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Axonal transport of neuropeptides: Retrograde tracing study in live cell cultures of rat sympathetic cervical ganglia.

Journal article
Authors Jia-Yi Li
Annica Dahlström
Published in Journal of neuroscience research
Volume 85
Issue 12
Pages 2538-45
ISSN 0360-4012
Publication year 2007
Published at Institute of Biomedicine, Department of Medical Biochemistry and Cell Biology
Pages 2538-45
Language en
Subject categories Medical and Health Sciences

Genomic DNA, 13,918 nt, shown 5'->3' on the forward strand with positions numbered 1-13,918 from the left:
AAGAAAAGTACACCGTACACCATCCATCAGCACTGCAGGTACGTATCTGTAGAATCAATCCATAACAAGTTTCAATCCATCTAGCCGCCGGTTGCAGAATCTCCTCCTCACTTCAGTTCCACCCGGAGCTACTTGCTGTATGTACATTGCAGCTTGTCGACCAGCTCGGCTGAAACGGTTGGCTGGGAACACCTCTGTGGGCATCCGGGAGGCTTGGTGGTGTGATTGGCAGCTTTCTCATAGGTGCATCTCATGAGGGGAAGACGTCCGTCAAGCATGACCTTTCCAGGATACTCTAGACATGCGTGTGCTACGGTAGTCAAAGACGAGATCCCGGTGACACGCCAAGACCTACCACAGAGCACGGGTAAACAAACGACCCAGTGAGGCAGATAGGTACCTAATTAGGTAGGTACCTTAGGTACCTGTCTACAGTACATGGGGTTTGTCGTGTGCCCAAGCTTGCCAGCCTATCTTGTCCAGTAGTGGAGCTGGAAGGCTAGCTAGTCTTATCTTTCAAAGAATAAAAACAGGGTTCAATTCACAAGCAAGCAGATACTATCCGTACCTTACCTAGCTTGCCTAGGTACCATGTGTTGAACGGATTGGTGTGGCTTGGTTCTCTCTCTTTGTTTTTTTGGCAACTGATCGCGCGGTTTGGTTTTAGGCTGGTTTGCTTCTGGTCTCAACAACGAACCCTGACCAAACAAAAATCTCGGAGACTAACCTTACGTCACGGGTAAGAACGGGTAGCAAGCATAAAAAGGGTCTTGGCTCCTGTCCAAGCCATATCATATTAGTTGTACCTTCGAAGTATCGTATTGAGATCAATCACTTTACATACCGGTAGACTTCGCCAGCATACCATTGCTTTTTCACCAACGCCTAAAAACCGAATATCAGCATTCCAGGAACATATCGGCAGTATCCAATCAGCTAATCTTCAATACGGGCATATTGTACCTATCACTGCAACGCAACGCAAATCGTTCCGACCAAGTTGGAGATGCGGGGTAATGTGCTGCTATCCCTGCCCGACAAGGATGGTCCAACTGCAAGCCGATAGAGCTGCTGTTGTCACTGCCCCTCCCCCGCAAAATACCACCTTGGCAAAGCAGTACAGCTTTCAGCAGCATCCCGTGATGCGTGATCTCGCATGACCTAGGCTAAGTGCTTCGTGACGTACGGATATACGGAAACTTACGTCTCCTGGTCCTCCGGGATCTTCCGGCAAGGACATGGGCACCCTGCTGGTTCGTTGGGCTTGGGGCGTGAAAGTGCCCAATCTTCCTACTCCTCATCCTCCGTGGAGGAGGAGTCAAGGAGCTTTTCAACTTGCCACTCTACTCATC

Previous studies demonstrated that neuropeptides are transported with fast axonal transport. Considerable amounts (30-40%) of anterogradely transported peptides accumulated distal to a crush, apparently recycling to the cell bodies. In the present study, we used primary and compartmented cultures of sympathetic cervical ganglia (SCG) to address questions on the origin of the recycling peptides. In primary cultures, distinct labeling of neuropeptide Y (NPY) or secretoneurin (SN) immunoreactivities was detected in varicosities and in cell bodies, after administration of NPY or SN antibodies to the living cultures. Simultaneous addition to the medium with antibody against the N-terminal (lumen) domain of synaptotagmin, resulted in a partial overlapping between synaptotagmin and NPY/SN. In compartmented chamber cultures, in which cell body and proximal segments of the processes are restricted to the central chamber and the distal processes are present in peripheral compartments, antibody administration was performed in the peripheral compartment. KCl (60-120 mM) was added to the central chamber for 10 sec, followed by washing, and 30-60 min later clear labeling was detected in the cell bodies, suggesting that the antibodies were now present in structures that were transported from the distal segments in the peripheral compartment to the cell body. The results indicate 1) that peptide release from large dense cored vesicles is incomplete; 2) that the remaining peptides, together with the membrane, are retrogradely transported to cell bodies; and 3) that the recycling peptides accumulating distal to a crush of a peripheral nerve are most likely to be recycled from the nerve terminals.

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